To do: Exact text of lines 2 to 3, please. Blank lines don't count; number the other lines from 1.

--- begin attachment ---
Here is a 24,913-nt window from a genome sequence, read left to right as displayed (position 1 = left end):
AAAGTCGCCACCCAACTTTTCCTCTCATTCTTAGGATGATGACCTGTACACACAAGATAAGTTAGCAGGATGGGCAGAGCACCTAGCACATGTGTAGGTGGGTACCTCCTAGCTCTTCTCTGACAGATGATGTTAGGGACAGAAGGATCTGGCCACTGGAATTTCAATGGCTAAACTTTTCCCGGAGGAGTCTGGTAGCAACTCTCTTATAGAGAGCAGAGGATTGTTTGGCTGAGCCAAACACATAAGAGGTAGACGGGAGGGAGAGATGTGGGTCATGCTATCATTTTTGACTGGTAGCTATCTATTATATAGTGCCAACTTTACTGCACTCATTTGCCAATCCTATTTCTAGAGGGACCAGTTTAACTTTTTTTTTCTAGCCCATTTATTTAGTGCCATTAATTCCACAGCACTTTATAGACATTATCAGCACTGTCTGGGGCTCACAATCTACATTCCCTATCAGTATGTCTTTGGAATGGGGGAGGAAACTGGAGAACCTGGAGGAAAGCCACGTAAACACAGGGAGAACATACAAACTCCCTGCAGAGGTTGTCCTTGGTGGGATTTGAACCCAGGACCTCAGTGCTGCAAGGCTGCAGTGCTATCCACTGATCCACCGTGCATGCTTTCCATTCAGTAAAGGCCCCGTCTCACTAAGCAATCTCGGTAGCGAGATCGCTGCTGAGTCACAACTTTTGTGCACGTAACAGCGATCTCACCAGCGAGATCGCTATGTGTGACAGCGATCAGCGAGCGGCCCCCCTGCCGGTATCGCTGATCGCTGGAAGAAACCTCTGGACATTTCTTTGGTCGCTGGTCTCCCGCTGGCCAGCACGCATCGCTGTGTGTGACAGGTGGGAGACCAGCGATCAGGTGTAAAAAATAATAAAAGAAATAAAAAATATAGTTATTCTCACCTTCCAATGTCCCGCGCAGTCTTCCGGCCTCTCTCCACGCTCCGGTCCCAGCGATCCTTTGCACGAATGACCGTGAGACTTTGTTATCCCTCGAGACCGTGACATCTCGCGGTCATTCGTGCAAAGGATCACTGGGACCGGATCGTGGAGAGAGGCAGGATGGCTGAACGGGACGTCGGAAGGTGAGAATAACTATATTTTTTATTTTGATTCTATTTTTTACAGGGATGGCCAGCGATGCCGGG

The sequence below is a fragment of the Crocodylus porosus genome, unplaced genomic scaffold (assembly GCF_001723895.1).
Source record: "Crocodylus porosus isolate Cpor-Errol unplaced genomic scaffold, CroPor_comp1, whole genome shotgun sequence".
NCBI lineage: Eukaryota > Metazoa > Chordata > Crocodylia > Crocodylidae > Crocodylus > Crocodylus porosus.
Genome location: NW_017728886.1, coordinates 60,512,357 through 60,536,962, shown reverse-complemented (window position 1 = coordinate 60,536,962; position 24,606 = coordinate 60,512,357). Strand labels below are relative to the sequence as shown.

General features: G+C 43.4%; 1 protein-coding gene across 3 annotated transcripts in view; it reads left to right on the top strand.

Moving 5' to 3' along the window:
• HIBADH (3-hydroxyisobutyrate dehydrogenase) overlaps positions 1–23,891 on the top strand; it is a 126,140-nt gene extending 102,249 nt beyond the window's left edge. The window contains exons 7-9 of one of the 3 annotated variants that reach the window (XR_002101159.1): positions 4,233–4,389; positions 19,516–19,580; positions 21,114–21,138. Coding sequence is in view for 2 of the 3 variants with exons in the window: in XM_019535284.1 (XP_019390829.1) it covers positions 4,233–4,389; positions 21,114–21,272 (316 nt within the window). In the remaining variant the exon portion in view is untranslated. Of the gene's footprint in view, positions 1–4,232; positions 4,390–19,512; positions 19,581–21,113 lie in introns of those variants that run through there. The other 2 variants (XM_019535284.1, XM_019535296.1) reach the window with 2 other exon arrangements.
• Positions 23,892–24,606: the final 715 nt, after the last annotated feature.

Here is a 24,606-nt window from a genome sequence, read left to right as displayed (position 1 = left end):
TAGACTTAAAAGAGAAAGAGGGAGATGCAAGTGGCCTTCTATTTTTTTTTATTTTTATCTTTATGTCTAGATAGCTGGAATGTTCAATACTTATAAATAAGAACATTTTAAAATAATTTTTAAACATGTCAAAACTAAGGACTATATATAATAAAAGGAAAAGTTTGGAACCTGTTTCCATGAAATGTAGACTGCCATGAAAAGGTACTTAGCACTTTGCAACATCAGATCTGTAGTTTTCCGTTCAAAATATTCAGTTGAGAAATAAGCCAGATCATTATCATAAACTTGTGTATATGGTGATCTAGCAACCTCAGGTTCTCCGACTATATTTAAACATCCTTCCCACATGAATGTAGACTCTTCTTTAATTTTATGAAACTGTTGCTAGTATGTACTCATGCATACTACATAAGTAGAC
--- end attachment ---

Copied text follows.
AAAGTCGCCACCCAACTTTTCCTCTCATTCTTAGGATGATGACCTGTACACACAAGATAAGTTAGCAGGATGGGCAGAGCACCTAGCACATGTGTAGGTGGGTACCTCCTAGCTCTTCTCTGACAGATGATGTTAGGGACAGAAGGATCTGGCCACTGGAATTTCAATGGCTAAACTTTTCCCGGAGGAGTCTGGTAGCAACTCTCTTATAGAGAGCAGAGGATTGTTTGGCTGAGCCAAACACATAAGAGGTAGACGGGAGGGAGAGATGTGGGTCATGCTATCATTTTTGACTGGTAGCTATCTATTATATAGTGCCAACTTTACTGCACTCATTTGCCAATCCTATTTCTAGAGGGACCAGTTTAACTTTTTTTTTCTAGCCCATTTATTTAGTGCCATTAATTCCACAGCACTTTATAGACATTATCAGCACTGTCTGGGGCTCACAATCTACATTCCCTATCAGTATGTCTTTGGAATGGGGGAGGAAACTGGAGAACCTGGAGGAAAGCCACGTAAACACAGGGAGAACATACAAACTCCCTGCAGAGGTTGTCCTTGGTGGGATTTGAACCCAGGACCTCAGTGCTGCAAGGCTGCAGTGCTATCCACTGATCCACCGTGCATGCTTTCCATTCAGTAAAGGCCCCGTCTCACTAAGCAATCTCGGTAGCGAGATCGCTGCTGAGTCACAACTTTTGTGCACGTAACAGCGATCTCACCAGCGAGATCGCTATGTGTGACAGCGATCAGCGAGCGGCCCCCCTGCCGGTATCGCTGATCGCTGGAAGAAACCTCTGGACATTTCTTTGGTCGCTGGTCTCCCGCTGGCCAGCACGCATCGCTGTGTGTGACAGGTGGGAGACCAGCGATCAGGTGTAAAAAATAATAAAAGAAATAAAAAATATAGTTATTCTCACCTTCCAATGTCCCGCGCAGTCTTCCGGCCTCTCTCCACGCTCCGGTCCCAGCGATCCTTTGCACGAATGACCGTGAGACTTTGTTATCCCTCGAGACCGTGACATCTCGCGGTCATTCGTGCAAAGGATCACTGGGACCGGATCGTGGAGAGAGGCAGGATGGCTGAACGGGACGTCGGAAGGTGAGAATAACTATATTTTTTATTTTGATTCTATTTTTTACAGGGATGGCCAGCGATGCCGGG

The sequence below is a fragment of the Crocodylus porosus genome, unplaced genomic scaffold (assembly GCF_001723895.1).